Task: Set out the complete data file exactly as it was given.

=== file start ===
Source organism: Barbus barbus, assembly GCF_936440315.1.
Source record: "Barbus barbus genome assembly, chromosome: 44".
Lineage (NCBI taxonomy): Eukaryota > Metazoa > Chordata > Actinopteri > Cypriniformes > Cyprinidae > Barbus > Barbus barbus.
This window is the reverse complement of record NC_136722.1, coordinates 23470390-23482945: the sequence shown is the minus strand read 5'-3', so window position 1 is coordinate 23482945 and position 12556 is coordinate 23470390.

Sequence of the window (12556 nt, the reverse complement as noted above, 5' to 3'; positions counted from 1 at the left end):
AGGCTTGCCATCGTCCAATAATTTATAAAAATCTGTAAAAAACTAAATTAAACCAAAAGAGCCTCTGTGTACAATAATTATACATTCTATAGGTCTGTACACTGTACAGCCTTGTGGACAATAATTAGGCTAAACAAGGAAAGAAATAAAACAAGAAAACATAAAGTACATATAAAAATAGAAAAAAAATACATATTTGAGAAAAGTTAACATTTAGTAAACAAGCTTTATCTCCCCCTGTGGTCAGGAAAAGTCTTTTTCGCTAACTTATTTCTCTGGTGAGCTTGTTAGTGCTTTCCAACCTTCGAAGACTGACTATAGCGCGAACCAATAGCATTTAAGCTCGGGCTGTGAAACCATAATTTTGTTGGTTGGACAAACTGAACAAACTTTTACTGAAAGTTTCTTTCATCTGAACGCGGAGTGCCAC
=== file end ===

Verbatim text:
Source organism: Barbus barbus, assembly GCF_936440315.1.
Source record: "Barbus barbus genome assembly, chromosome: 44".
Lineage (NCBI taxonomy): Eukaryota > Metazoa > Chordata > Actinopteri > Cypriniformes > Cyprinidae > Barbus > Barbus barbus.
This window is the reverse complement of record NC_136722.1, coordinates 23470390-23482945: the sequence shown is the minus strand read 5'-3', so window position 1 is coordinate 23482945 and position 12556 is coordinate 23470390.

Sequence of the window (12556 nt, the reverse complement as noted above, 5' to 3'; positions counted from 1 at the left end):
AGGCTTGCCATCGTCCAATAATTTATAAAAATCTGTAAAAAACTAAATTAAACCAAAAGAGCCTCTGTGTACAATAATTATACATTCTATAGGTCTGTACACTGTACAGCCTTGTGGACAATAATTAGGCTAAACAAGGAAAGAAATAAAACAAGAAAACATAAAGTACATATAAAAATAGAAAAAAAATACATATTTGAGAAAAGTTAACATTTAGTAAACAAGCTTTATCTCCCCCTGTGGTCAGGAAAAGTCTTTTTCGCTAACTTATTTCTCTGGTGAGCTTGTTAGTGCTTTCCAACCTTCGAAGACTGACTATAGCGCGAACCAATAGCATTTAAGCTCGGGCTGTGAAACCATAATTTTGTTGGTTGGACAAACTGAACAAACTTTTACTGAAAGTTTCTTTCATCTGAACGCGGAGTGCCAC